connection: <1578840732> <wlp1s0>:47741 => (udp) up/down Bps: 180/0 process: "chrome"

The output continues to scroll steadily up the terminal until you quit with Ctrl+C and provides a good level of detail relating to network connections.

Root Cause

Access to your network stack requires superuser permissions; however, you can, very carefully (because of security pitfalls), offer permanent privileges to the bandwhich binary so that becoming root is no longer necessary. If you get the error

$ ./bandwhich
Error: Insufficient permissions to listen on network interface(s). Try running with sudo.

fear not; I'll show how you can allow a non-root user access to the binary. If, for example, you move the bandwhich binary to your home directory, you can use (as root) the command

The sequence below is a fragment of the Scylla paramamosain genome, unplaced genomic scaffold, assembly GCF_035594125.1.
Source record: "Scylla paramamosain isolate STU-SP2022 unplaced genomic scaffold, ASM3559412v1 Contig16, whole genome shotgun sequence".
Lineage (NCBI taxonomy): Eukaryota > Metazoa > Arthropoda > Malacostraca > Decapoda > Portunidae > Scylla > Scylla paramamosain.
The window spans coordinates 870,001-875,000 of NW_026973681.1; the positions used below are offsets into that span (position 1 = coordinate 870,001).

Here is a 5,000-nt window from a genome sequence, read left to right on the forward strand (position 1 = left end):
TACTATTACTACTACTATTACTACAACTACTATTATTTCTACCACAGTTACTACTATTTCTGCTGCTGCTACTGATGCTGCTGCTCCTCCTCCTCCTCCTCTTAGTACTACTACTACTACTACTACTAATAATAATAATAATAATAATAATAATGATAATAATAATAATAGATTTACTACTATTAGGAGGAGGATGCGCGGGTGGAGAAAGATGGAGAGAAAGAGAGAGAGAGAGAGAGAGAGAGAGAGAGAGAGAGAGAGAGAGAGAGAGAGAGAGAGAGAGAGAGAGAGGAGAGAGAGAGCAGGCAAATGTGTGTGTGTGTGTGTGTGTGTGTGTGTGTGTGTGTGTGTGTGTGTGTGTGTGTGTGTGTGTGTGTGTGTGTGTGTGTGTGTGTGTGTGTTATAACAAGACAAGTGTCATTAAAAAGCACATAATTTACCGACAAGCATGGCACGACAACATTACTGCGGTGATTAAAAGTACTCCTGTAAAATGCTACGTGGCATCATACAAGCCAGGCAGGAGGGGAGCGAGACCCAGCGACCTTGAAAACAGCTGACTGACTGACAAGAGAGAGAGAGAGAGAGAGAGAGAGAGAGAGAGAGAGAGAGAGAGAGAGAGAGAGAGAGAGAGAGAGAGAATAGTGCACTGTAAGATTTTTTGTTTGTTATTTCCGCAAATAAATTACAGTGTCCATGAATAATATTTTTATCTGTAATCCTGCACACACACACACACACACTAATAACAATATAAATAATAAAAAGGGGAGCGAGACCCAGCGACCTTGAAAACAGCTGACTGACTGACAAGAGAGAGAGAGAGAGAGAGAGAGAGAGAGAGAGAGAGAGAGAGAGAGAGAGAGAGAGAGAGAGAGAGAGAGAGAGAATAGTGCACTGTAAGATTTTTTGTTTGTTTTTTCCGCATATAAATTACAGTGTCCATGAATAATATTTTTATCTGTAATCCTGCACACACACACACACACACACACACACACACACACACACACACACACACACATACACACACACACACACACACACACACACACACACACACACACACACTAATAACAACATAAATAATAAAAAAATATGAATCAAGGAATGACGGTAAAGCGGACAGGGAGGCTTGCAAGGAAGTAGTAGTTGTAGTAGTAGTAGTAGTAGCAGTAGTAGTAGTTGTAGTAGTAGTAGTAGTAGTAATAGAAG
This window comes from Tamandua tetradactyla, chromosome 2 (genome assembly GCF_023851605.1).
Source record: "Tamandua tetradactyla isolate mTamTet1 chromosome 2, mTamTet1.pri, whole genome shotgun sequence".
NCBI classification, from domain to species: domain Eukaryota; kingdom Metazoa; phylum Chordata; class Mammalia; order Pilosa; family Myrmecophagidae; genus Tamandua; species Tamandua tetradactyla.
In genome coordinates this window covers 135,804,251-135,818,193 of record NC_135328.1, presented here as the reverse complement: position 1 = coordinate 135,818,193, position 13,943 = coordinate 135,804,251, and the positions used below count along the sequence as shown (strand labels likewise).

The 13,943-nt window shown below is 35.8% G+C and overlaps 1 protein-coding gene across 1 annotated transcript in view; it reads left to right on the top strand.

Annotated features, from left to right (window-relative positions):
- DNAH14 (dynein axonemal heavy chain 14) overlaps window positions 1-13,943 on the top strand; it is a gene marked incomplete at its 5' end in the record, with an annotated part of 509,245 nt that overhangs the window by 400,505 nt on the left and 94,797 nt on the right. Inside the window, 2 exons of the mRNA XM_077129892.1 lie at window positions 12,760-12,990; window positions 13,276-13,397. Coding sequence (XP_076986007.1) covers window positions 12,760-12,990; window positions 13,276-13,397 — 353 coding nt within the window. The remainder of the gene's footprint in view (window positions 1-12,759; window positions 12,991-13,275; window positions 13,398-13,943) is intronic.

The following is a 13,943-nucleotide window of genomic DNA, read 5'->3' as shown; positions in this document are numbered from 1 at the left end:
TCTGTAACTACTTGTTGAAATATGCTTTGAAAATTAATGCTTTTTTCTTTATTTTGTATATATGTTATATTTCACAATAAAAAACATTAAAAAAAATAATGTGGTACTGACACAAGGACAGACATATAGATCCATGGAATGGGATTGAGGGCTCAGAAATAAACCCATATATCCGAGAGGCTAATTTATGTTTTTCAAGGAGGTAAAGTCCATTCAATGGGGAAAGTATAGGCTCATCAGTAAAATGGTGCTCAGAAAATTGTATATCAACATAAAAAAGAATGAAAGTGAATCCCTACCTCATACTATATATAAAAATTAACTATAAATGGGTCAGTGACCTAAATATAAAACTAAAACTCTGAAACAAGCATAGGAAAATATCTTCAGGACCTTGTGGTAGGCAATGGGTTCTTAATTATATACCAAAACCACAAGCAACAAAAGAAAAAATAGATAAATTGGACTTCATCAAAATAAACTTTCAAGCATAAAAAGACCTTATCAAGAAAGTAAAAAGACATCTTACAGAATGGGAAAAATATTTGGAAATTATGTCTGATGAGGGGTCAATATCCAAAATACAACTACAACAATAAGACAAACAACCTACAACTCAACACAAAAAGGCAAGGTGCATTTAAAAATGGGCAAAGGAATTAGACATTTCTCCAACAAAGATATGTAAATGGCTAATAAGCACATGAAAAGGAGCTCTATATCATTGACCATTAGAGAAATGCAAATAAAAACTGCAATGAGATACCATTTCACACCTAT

$ setcap cap_net_raw,cap_net_admin+ep "/home/chrisbinnie/bandwhich"

to open up permissions on a file located at /home/chrisbinnie/bandwhich. This command allows root-level permissions to the user. Note, however, that anybody with access to that binary inherits the potential to do bad things to your machine. Caution is therefore required. Now you should be able to execute the ./bandwhich command successfully (as user chrisbinnie in this case).

Before looking at the second network tool that I always turn to when in a jam, I'll offer a quick note about the -i and -n switches you can use with bandwhich. If you want to monitor the eth0 network interface instead of a WiFi interface, then use the -i switch. If you want to turn off DNS resolution (which on a router's interface could cause extra load), then just use the -n switch.

All in all, even with the slightly scary non-root user setcap trick, bandwhich is a nice-looking and handy tool. Having used it for a little while, I think if I had a feature request it would be to allow keystrokes to change some options while it was running.

if, then, fi